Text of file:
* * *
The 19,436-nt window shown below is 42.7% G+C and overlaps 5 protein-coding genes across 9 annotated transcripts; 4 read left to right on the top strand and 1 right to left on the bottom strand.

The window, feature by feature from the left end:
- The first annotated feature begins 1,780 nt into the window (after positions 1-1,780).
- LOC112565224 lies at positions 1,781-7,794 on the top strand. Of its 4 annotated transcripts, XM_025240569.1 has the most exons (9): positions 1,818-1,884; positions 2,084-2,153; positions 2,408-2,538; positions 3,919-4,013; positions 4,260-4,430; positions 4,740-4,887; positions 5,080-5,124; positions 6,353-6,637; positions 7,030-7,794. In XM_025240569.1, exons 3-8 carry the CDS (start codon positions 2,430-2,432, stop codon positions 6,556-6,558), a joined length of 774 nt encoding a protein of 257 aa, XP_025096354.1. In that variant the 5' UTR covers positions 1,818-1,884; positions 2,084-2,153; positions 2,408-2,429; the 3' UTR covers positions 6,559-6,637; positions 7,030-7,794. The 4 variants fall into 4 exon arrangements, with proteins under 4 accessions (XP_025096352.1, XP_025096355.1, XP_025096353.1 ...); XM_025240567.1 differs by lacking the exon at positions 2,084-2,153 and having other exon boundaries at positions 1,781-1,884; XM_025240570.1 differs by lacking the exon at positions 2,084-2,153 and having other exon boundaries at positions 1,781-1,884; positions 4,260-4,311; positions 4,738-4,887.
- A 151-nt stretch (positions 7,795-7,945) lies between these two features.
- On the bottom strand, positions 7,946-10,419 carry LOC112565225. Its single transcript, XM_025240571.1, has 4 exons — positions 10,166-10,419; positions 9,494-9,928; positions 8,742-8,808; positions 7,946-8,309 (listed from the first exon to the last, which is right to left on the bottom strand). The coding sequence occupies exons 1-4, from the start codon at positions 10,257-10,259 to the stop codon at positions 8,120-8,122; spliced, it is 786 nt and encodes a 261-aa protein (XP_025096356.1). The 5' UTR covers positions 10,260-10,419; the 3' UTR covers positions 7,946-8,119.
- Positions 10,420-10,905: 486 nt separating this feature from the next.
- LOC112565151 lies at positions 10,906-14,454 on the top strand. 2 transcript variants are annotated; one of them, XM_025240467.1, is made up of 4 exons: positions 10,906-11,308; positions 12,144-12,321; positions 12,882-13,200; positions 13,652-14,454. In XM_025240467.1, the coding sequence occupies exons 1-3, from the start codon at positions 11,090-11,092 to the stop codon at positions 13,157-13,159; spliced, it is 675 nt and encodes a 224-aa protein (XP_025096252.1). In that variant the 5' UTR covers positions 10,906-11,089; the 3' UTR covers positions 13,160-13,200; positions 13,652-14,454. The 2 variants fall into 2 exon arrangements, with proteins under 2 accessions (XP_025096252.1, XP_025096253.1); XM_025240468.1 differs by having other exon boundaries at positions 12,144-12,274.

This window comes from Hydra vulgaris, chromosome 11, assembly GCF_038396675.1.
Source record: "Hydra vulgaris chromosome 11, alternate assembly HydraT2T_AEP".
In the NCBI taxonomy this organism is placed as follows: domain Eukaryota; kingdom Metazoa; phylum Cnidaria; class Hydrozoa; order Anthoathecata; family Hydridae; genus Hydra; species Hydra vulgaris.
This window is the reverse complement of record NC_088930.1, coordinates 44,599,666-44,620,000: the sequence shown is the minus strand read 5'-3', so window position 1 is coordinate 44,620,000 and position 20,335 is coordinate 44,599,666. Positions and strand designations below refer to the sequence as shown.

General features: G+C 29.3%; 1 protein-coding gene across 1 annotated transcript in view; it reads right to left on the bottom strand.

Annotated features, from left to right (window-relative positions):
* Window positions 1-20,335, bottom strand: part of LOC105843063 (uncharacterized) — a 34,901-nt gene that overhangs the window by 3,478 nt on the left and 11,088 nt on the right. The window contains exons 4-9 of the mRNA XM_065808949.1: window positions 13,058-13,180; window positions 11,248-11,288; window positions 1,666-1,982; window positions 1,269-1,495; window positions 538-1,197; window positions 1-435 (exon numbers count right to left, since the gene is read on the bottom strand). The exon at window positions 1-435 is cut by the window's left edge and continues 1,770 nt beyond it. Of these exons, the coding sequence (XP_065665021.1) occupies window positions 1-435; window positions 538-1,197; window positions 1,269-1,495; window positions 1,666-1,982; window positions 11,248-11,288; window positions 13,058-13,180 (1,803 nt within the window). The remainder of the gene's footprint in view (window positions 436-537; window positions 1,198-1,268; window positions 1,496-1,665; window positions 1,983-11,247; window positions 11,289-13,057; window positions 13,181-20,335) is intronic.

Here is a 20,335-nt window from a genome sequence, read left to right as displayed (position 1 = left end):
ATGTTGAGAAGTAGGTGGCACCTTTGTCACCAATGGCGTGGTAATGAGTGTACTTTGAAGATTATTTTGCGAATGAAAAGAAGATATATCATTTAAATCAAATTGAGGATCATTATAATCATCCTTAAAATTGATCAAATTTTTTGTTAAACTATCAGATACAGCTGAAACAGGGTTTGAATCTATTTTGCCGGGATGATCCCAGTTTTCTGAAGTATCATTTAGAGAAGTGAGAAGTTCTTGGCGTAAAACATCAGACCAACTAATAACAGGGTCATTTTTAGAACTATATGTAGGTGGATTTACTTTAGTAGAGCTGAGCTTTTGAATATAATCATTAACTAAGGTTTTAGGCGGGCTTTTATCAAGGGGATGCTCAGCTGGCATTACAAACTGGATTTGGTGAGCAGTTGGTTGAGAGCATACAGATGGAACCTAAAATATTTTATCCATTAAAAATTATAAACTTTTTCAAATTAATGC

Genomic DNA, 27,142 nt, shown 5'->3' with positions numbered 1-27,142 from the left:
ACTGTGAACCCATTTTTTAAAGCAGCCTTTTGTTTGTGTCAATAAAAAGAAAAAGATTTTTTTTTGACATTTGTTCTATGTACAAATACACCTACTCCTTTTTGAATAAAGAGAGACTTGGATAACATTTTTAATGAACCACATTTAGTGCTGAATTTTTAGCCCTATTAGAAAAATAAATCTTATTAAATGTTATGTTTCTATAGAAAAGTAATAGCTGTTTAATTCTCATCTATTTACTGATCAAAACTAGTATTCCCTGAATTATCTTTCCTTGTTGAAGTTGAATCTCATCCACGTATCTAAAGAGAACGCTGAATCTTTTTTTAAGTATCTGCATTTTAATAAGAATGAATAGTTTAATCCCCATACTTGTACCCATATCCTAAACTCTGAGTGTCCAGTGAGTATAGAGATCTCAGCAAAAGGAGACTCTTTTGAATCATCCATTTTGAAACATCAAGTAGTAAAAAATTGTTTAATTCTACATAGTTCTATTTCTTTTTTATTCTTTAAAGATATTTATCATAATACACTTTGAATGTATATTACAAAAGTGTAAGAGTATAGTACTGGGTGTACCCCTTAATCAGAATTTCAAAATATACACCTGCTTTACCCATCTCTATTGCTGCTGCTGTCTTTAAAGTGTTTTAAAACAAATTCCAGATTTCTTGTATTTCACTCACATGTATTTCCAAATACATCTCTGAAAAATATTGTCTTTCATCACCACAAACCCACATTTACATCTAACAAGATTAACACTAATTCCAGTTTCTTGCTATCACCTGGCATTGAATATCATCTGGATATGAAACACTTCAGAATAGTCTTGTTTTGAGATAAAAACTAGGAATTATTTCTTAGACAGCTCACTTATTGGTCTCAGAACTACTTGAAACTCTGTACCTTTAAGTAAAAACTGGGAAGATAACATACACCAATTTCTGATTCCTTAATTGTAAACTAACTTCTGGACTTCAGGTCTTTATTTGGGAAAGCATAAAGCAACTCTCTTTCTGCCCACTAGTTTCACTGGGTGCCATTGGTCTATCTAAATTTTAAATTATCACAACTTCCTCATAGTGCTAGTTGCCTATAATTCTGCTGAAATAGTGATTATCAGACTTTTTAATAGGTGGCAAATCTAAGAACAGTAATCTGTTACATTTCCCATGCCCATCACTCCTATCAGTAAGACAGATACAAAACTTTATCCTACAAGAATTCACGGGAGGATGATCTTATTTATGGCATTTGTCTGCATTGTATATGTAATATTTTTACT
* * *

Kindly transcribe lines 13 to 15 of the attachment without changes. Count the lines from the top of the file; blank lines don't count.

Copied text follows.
General features: G+C 29.3%; 1 protein-coding gene across 1 annotated transcript in view; it reads right to left on the bottom strand.

Annotated features, from left to right (window-relative positions):
* Window positions 1-20,335, bottom strand: part of LOC105843063 (uncharacterized) — a 34,901-nt gene that overhangs the window by 3,478 nt on the left and 11,088 nt on the right. The window contains exons 4-9 of the mRNA XM_065808949.1: window positions 13,058-13,180; window positions 11,248-11,288; window positions 1,666-1,982; window positions 1,269-1,495; window positions 538-1,197; window positions 1-435 (exon numbers count right to left, since the gene is read on the bottom strand). The exon at window positions 1-435 is cut by the window's left edge and continues 1,770 nt beyond it. Of these exons, the coding sequence (XP_065665021.1) occupies window positions 1-435; window positions 538-1,197; window positions 1,269-1,495; window positions 1,666-1,982; window positions 11,248-11,288; window positions 13,058-13,180 (1,803 nt within the window). The remainder of the gene's footprint in view (window positions 436-537; window positions 1,198-1,268; window positions 1,496-1,665; window positions 1,983-11,247; window positions 11,289-13,057; window positions 13,181-20,335) is intronic.